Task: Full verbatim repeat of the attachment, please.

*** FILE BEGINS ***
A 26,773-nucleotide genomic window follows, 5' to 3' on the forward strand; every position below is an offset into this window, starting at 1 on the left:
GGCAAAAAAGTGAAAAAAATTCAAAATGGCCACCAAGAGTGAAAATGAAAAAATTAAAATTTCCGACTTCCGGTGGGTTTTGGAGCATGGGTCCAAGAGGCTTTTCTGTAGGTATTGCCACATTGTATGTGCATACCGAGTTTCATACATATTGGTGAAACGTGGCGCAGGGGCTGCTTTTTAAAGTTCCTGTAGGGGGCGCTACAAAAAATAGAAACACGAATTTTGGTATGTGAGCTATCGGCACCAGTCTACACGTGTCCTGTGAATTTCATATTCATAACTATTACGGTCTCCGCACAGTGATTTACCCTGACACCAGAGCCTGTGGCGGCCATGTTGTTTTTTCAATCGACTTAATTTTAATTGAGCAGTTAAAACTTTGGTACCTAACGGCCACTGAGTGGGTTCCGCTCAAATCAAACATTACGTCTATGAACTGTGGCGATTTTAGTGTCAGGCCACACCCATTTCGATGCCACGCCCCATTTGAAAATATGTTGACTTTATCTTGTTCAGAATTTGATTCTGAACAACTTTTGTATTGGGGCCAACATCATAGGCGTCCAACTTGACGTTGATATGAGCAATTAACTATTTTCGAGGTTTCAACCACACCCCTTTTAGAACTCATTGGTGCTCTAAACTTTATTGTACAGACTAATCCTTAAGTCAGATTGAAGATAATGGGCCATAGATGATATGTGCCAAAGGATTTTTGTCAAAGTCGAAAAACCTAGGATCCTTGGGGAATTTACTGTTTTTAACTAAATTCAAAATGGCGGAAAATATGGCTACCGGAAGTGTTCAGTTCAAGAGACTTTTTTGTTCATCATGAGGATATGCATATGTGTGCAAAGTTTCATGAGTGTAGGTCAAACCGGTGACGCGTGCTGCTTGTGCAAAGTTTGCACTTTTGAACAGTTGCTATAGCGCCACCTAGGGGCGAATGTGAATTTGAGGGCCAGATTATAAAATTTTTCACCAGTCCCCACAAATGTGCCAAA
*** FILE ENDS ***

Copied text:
A 26,773-nucleotide genomic window follows, 5' to 3' on the forward strand; every position below is an offset into this window, starting at 1 on the left:
GGCAAAAAAGTGAAAAAAATTCAAAATGGCCACCAAGAGTGAAAATGAAAAAATTAAAATTTCCGACTTCCGGTGGGTTTTGGAGCATGGGTCCAAGAGGCTTTTCTGTAGGTATTGCCACATTGTATGTGCATACCGAGTTTCATACATATTGGTGAAACGTGGCGCAGGGGCTGCTTTTTAAAGTTCCTGTAGGGGGCGCTACAAAAAATAGAAACACGAATTTTGGTATGTGAGCTATCGGCACCAGTCTACACGTGTCCTGTGAATTTCATATTCATAACTATTACGGTCTCCGCACAGTGATTTACCCTGACACCAGAGCCTGTGGCGGCCATGTTGTTTTTTCAATCGACTTAATTTTAATTGAGCAGTTAAAACTTTGGTACCTAACGGCCACTGAGTGGGTTCCGCTCAAATCAAACATTACGTCTATGAACTGTGGCGATTTTAGTGTCAGGCCACACCCATTTCGATGCCACGCCCCATTTGAAAATATGTTGACTTTATCTTGTTCAGAATTTGATTCTGAACAACTTTTGTATTGGGGCCAACATCATAGGCGTCCAACTTGACGTTGATATGAGCAATTAACTATTTTCGAGGTTTCAACCACACCCCTTTTAGAACTCATTGGTGCTCTAAACTTTATTGTACAGACTAATCCTTAAGTCAGATTGAAGATAATGGGCCATAGATGATATGTGCCAAAGGATTTTTGTCAAAGTCGAAAAACCTAGGATCCTTGGGGAATTTACTGTTTTTAACTAAATTCAAAATGGCGGAAAATATGGCTACCGGAAGTGTTCAGTTCAAGAGACTTTTTTGTTCATCATGAGGATATGCATATGTGTGCAAAGTTTCATGAGTGTAGGTCAAACCGGTGACGCGTGCTGCTTGTGCAAAGTTTGCACTTTTGAACAGTTGCTATAGCGCCACCTAGGGGCGAATGTGAATTTGAGGGCCAGATTATAAAATTTTTCACCAGTCCCCACAAATGTGCCAAA